Before there was Carrie, before there was even Stephen King as we know him, there was Richard Bachman’s (King’s pseudonym) 1979 novel, The Long Walk, likely written around 1966-1967 when King was still in college. And before there was Andy Dufresne in King’s 1982 novella, Rita Hayworth and Shawshank Redemption, the teenage boys in, The Long Walk, were getting busy dying. Unlike Andy, though, there was no countervailing hope of getting busy living.
The Long Walk is a dystopian novel where under a military dictatorship run by the nameless “The Major,” 100 teenage boys and 100 alternates are selected to do the annual Long Walk. The Long Walk is exactly what it sounds, but worse: The 100 boys must keep walking from Maine down through the state into New Hampshire and Boston until there is only one left. If you go below a walking pace of four-miles-per hour or receive more than three warnings — even for stopping to take a poop! — soldiers following along will shoot you dead. That’s how the numbers get whittled down. I think after two hours of walking, if you have three warnings, your slate resets again.
Now, I’m feeling achy and bleh from my second COVID-19 booster shot — but that’s good! That means the antibodies are doing their thing — but I tried out four-miles-per hour on my treadmill. That’s a decent clip! Granted, any pace when you’re talking a continuous hundreds of miles under the threat of death is ridiculous. Add in steep inclines, and it’s madness. Which is sort of the point of The Long Walk: From walking like sleepwalkers to the pointlessness of it all, many of the boys simply lose their minds and their will to go on. They go from tired to exhaustion to madness. Some try to fruitlessly attack the soldiers (well, to be fair, one does succeed in killing a soldier, but it was still pointless, all told). And others merely sit down, knowing it is their time to die.
King has always been one of the most visceral writers in literature when it comes to describing body horror and The Long Walk is no different. It’s a grueling book and I mean that as a macabre compliment. Our main protagonist, Ray Garraty, “Maine’s Own,” starts off like a spitfire, full of piss and vinegar as they say, and what is done to him over the course of the Walk is the equivalent — and King uses this analogy multiple times — of putting him through the paces of a concentration camp. The way King describes his feet in particular grossed me out, swelling and purple, to where he’s walking without shoes at the end. Or how gaunt they all become. Or even just how shameful it is that they have to take a warning to poop and are then heckled by the crowd for squatting down to do it. Even so, the crowd will collect the poop as a souvenir. After all, the crowd has a vested interest in who wins because they’ve bet billions of dollars. There is one moment in the novel where King describes the crowd from the point-of-view of a rundown Garraty as this amorphous blob and it was haunting.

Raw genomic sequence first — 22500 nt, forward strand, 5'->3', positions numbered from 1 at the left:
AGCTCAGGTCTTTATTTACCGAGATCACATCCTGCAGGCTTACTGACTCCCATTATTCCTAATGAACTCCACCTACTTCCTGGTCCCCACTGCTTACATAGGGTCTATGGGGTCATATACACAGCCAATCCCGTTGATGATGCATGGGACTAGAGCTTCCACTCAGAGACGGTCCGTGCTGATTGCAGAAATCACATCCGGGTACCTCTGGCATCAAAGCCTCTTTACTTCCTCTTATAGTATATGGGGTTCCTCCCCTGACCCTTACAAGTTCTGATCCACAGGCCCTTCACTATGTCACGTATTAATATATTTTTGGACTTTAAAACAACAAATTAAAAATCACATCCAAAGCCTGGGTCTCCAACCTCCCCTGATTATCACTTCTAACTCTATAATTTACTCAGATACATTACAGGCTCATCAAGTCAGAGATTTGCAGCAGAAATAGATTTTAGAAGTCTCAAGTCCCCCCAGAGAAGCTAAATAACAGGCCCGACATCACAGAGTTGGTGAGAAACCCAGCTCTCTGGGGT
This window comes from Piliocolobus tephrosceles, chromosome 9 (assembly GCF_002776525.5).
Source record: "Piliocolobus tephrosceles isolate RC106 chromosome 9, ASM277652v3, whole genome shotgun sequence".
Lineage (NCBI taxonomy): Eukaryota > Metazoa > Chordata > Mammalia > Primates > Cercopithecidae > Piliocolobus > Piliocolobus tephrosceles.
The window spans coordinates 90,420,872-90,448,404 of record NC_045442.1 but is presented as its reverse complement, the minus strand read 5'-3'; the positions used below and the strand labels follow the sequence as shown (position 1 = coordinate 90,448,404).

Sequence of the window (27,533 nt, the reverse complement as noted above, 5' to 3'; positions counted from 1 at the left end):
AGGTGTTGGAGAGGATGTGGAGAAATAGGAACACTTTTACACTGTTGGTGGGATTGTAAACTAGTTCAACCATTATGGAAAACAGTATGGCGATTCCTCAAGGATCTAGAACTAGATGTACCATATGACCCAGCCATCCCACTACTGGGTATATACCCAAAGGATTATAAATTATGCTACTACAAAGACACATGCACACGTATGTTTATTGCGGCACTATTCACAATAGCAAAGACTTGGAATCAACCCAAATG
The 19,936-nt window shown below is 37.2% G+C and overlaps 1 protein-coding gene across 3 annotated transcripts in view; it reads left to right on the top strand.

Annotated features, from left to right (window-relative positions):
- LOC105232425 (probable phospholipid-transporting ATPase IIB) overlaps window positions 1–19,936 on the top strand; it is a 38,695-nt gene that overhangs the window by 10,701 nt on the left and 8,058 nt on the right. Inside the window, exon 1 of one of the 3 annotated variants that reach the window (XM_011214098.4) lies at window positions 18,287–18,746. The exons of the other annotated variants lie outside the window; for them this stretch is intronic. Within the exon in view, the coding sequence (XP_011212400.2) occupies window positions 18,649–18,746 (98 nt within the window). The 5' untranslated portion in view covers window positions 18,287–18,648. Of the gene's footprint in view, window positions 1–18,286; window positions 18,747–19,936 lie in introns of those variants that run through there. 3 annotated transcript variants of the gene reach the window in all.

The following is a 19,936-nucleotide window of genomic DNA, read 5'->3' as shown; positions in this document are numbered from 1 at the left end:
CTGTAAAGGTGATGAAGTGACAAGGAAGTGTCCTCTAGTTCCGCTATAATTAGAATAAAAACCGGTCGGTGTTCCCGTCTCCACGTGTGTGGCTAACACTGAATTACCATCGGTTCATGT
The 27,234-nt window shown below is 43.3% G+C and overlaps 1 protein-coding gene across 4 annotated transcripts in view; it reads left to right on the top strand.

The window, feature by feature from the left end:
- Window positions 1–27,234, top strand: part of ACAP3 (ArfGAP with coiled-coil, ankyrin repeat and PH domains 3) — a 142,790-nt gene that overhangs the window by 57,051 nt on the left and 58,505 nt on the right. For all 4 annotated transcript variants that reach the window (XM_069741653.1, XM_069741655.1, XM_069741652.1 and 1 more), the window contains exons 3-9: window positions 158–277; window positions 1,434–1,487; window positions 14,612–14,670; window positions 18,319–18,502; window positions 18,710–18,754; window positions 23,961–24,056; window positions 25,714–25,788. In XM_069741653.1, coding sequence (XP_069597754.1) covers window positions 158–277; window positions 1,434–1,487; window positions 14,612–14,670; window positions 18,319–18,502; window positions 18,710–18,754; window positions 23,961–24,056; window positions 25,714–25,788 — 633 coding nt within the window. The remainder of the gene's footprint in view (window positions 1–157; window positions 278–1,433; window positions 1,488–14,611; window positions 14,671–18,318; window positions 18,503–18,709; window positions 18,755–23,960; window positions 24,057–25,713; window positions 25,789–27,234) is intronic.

What’s interesting about King’s novel, again written in the middle of the 1960s, is that most of the chapters have some sort of quote from a gameshow. But it was before the advent of reality television where Americans debased themselves even more on television for “the crowd” and the hope of some sort of “prize.” I think because of that cultural sensibility, many people have wondered about a future dystopia akin to The Hunger Games where we would pay to watch people kill each other on live television — and I mean, the UFC gets pretty close! — but I don’t think I’ve read any version of it that is as awful and grinding as King’s here.
We watch as Garraty and his friends along the Walk, particularly his closest friend, McVries (and I think it is a fair supposition to say they are more than friends), go from spats to saving each other to “I hope you die” to sobbing when they are indeed killed. It’s all madness, terrible, nihilistic madness. And what does our winner, Garraty of course, get at the end? A pat on the shoulder by The Major, sure, but also a surefire ticket to an insane asylum. He’s lost it. There is no winning. At the end, he thinks he sees a Dark Figure and so, he begins to run. I don’t know if that Dark Figure implies Garraty’s death, but that is a fair interpretation. I just took it as madness manifest.
This isn’t like Pet Sematary that suffocates you under unrelenting grief or Misery, where you’re terrified by the madness of a woman, or The Shining, where you’re chilled by evil forces possessing a man; it’s more a slow, grinding undoing and it’s unlike anything I’ve read from King because of that. He thoroughly strips these boys of everything and there is no consolation. There is no hope. There are no rebel marauders who try to stop the Walk. It is just walking and death and the roar of the insatiable crowd.